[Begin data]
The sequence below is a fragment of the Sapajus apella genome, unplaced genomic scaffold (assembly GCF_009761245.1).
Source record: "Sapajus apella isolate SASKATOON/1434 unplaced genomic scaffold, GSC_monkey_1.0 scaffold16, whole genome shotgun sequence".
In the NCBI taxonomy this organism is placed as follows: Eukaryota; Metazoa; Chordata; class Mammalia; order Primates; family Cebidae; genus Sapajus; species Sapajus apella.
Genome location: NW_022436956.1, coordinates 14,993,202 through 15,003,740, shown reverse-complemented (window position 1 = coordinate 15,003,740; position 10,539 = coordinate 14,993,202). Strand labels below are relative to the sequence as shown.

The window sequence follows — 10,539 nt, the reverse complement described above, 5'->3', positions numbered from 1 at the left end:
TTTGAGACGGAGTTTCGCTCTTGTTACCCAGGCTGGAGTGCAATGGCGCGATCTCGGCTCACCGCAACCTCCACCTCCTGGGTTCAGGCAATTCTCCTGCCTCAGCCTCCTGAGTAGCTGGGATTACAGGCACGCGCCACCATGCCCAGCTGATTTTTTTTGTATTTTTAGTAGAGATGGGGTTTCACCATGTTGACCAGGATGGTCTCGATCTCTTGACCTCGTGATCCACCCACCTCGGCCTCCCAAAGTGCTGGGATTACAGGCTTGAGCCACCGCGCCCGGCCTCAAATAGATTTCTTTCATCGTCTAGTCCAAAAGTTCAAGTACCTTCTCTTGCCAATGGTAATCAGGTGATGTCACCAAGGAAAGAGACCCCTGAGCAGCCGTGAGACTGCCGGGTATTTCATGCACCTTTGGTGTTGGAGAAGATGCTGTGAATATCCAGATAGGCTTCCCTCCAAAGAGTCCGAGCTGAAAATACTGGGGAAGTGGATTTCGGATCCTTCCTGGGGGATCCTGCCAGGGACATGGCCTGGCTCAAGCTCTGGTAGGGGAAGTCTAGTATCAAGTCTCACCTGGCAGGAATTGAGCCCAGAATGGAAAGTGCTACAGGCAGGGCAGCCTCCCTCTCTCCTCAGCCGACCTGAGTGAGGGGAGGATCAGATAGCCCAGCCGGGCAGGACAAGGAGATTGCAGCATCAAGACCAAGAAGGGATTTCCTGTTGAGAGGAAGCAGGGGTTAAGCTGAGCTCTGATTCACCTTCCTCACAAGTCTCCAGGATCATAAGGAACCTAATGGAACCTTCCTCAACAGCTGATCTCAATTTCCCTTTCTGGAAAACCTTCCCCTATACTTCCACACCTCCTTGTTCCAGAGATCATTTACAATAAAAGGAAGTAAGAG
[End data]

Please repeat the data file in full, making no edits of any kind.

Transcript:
The sequence below is a fragment of the Sapajus apella genome, unplaced genomic scaffold (assembly GCF_009761245.1).
Source record: "Sapajus apella isolate SASKATOON/1434 unplaced genomic scaffold, GSC_monkey_1.0 scaffold16, whole genome shotgun sequence".
In the NCBI taxonomy this organism is placed as follows: Eukaryota; Metazoa; Chordata; class Mammalia; order Primates; family Cebidae; genus Sapajus; species Sapajus apella.
Genome location: NW_022436956.1, coordinates 14,993,202 through 15,003,740, shown reverse-complemented (window position 1 = coordinate 15,003,740; position 10,539 = coordinate 14,993,202). Strand labels below are relative to the sequence as shown.

The window sequence follows — 10,539 nt, the reverse complement described above, 5'->3', positions numbered from 1 at the left end:
TTTGAGACGGAGTTTCGCTCTTGTTACCCAGGCTGGAGTGCAATGGCGCGATCTCGGCTCACCGCAACCTCCACCTCCTGGGTTCAGGCAATTCTCCTGCCTCAGCCTCCTGAGTAGCTGGGATTACAGGCACGCGCCACCATGCCCAGCTGATTTTTTTTGTATTTTTAGTAGAGATGGGGTTTCACCATGTTGACCAGGATGGTCTCGATCTCTTGACCTCGTGATCCACCCACCTCGGCCTCCCAAAGTGCTGGGATTACAGGCTTGAGCCACCGCGCCCGGCCTCAAATAGATTTCTTTCATCGTCTAGTCCAAAAGTTCAAGTACCTTCTCTTGCCAATGGTAATCAGGTGATGTCACCAAGGAAAGAGACCCCTGAGCAGCCGTGAGACTGCCGGGTATTTCATGCACCTTTGGTGTTGGAGAAGATGCTGTGAATATCCAGATAGGCTTCCCTCCAAAGAGTCCGAGCTGAAAATACTGGGGAAGTGGATTTCGGATCCTTCCTGGGGGATCCTGCCAGGGACATGGCCTGGCTCAAGCTCTGGTAGGGGAAGTCTAGTATCAAGTCTCACCTGGCAGGAATTGAGCCCAGAATGGAAAGTGCTACAGGCAGGGCAGCCTCCCTCTCTCCTCAGCCGACCTGAGTGAGGGGAGGATCAGATAGCCCAGCCGGGCAGGACAAGGAGATTGCAGCATCAAGACCAAGAAGGGATTTCCTGTTGAGAGGAAGCAGGGGTTAAGCTGAGCTCTGATTCACCTTCCTCACAAGTCTCCAGGATCATAAGGAACCTAATGGAACCTTCCTCAACAGCTGATCTCAATTTCCCTTTCTGGAAAACCTTCCCCTATACTTCCACACCTCCTTGTTCCAGAGATCATTTACAATAAAAGGAAGTAAGAG